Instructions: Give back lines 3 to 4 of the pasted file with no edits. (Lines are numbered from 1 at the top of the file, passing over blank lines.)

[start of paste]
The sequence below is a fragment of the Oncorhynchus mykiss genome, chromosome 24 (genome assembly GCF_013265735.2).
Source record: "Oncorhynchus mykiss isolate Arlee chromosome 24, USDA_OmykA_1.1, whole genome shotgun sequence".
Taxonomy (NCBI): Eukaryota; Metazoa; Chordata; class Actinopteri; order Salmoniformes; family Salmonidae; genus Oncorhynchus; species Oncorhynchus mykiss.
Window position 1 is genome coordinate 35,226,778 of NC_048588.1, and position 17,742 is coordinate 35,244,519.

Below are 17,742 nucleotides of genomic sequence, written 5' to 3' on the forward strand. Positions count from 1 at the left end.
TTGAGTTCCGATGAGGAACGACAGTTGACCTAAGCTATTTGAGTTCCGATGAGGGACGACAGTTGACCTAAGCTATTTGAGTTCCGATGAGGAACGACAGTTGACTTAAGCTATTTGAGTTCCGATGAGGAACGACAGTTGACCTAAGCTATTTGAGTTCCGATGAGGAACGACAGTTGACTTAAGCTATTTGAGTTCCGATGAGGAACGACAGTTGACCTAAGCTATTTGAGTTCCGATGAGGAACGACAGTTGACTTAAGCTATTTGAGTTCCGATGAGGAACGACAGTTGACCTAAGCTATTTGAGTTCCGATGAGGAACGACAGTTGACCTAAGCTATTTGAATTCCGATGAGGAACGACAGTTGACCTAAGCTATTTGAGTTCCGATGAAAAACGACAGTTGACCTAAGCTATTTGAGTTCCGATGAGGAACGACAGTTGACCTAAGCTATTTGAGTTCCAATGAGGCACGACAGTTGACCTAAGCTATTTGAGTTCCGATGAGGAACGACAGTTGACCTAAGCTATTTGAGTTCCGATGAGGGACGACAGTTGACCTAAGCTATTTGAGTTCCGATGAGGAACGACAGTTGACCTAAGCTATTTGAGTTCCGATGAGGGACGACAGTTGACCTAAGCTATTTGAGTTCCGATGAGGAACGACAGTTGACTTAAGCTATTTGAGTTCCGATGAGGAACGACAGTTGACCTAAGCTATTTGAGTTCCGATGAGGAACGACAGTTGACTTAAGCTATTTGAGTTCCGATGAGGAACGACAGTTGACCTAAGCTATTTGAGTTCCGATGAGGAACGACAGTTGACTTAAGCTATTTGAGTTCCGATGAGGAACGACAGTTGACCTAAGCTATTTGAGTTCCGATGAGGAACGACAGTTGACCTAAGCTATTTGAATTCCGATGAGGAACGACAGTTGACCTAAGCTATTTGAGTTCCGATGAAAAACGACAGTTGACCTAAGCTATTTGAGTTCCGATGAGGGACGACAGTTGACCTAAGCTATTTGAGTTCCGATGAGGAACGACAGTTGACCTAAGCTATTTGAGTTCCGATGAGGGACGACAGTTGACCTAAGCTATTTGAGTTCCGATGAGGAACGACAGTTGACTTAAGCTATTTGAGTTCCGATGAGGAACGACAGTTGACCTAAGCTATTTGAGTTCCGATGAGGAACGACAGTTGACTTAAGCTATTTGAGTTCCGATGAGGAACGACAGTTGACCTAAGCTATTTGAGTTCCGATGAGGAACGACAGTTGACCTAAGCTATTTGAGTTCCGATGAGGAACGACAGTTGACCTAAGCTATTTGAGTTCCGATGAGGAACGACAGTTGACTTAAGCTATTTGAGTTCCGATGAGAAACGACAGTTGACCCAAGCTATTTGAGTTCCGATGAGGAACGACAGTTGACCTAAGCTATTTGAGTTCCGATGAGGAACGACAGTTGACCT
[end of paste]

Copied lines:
Taxonomy (NCBI): Eukaryota; Metazoa; Chordata; class Actinopteri; order Salmoniformes; family Salmonidae; genus Oncorhynchus; species Oncorhynchus mykiss.
Window position 1 is genome coordinate 35,226,778 of NC_048588.1, and position 17,742 is coordinate 35,244,519.